Environment and Ecology
Endangered Plants and Animals
How is coral bleaching related to changes in the environment?
Although corals can capture prey, many tropical species are dependent on photosynthetic algae for nutrition—in other words, the algae that live within the cells lining the digestive cavity of the coral. The symbiotic relationship between coral and algae is mutually beneficial: The algae provide the coral with oxygen and carbon and nitrogen compounds while the coral supplies the algae with ammonia (waste product), from which the algae make nitrogenous compounds for both partners.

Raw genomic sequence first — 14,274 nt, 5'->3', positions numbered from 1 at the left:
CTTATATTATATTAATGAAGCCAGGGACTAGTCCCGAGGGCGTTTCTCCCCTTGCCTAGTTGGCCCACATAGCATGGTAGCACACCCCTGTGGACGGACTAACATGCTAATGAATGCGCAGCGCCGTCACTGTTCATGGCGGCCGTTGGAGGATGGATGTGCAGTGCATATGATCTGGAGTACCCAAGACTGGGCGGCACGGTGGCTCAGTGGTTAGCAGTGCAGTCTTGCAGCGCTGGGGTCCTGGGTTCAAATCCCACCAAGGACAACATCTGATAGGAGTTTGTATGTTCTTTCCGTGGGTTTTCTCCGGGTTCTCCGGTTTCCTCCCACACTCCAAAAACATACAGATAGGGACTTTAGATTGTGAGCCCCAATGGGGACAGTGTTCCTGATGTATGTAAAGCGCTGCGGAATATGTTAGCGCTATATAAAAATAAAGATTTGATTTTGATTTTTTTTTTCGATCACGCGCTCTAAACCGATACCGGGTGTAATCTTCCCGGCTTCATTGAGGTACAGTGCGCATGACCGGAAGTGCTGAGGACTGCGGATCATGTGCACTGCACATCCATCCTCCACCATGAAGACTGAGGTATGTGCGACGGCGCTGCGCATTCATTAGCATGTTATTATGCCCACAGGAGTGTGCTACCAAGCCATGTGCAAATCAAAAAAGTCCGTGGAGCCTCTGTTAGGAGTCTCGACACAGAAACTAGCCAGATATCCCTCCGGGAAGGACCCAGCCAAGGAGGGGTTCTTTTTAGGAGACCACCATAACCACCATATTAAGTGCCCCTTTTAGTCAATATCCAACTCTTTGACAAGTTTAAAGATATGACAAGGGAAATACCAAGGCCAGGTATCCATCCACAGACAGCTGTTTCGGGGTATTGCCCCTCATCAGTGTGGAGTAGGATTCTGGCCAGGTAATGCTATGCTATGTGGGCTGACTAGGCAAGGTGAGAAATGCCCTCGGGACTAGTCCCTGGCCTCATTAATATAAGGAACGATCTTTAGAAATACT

Coral bleaching is the stress-induced loss of colorful algae that live in coral cells. In coral bleaching, the algae lose their pigmentation or are expelled from coral cells. Without the algae, coral becomes malnourished and dies. The causes of coral bleaching are many, but it is believed the most adverse one involves environmental factors. Pollution, invasive bacteria, salinity changes, temperature changes (associated with global climate change), and high concentrations of ultraviolet radiation (associated with the destruction of the ozone layer) all seem to contribute to coral bleaching. And if the healthy coral reef becomes diseased or dying, it slowly erodes away. When this happens, marine life disappears, floodwaters are not absorbed, the waves pass over the reef and break directly onshore, and most importantly for areas prone to such events as hurricanes, the coastal structures bear the brunt of any storm surge.